This month we have published one of our longest and most comprehensive features looking at the history of the academic developments often discussed in faith and science circles.
James Miller once again has provided us with a road map, but this time he breaks down the extremely dense ideas of Wittgenstein and Whitehead in a way very few would ever attempt to do. The result is perhaps the closest one could come to a distilled and illustrated outline of the theological pressure points still relevant today in describing the relationality and the uncertainty of the whole enterprise of faith and science dialogue. He of course begins with the science.
Also worth noting this month is our news section that includes updates on the AAAS DoSER program and from the Center for Theology in the Natural Sciences at GTU in Berkeley. Both programs are actively bringing scientists and theologians together for the greater good of faith communities and society as a whole.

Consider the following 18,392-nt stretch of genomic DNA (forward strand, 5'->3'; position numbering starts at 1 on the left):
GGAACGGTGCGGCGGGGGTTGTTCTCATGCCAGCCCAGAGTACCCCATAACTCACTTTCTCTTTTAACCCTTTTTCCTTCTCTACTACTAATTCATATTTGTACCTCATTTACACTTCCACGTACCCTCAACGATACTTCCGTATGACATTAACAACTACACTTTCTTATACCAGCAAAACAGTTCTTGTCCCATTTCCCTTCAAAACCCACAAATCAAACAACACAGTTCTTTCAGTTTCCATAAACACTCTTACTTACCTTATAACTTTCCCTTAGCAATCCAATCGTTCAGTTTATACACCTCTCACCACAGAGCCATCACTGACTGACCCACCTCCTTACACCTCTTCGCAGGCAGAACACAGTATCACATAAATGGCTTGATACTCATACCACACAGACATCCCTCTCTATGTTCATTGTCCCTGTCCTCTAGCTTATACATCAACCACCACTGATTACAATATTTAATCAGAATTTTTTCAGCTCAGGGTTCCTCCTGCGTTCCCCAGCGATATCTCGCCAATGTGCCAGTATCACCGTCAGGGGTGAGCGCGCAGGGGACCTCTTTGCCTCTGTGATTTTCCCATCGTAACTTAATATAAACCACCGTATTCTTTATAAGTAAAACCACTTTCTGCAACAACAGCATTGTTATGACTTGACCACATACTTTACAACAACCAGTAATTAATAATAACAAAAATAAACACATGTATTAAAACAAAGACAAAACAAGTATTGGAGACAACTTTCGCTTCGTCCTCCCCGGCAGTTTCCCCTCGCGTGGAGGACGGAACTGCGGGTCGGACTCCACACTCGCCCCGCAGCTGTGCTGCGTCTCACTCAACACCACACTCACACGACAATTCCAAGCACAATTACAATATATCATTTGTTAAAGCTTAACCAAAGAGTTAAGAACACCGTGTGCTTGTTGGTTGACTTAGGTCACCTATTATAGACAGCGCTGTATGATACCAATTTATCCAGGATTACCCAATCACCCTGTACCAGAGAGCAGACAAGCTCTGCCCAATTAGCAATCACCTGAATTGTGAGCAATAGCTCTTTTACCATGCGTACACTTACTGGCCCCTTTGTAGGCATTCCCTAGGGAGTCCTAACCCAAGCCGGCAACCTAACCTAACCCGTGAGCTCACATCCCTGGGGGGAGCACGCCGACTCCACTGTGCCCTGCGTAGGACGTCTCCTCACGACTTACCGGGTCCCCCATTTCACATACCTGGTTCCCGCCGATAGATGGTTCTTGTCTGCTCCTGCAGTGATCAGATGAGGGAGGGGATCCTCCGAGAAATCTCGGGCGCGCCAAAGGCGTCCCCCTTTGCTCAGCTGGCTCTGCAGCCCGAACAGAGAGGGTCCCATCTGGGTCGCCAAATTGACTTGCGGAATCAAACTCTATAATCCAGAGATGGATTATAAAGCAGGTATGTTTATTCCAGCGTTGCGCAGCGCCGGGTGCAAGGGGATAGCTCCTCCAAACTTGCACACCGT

Lastly, I urge you to look up and stay curious as we keep a watch for the awesome images from the James Webb Telescope. If you are wondering about the impact a series of images of space can have, I urge you to revisit this wonderful LSTC/CASIRAS lecture available on YouTube from Heidi Hammel, who is the Webb Interdisciplinary Scientist for Solar System Observations. She answers the questioned posed to her in a BBC interview, “Will the James Webb Telescope See God?”
The question is one of many deep and enduring questions that are well worth considering in thinking about the intersection of faith, technology and the marvels of modern science. The work of putting together these ideas may feel as though one is headlong in the deep end of the swimming pool, but those active in this work will encourage you to do your best and just keep swimming anyhow.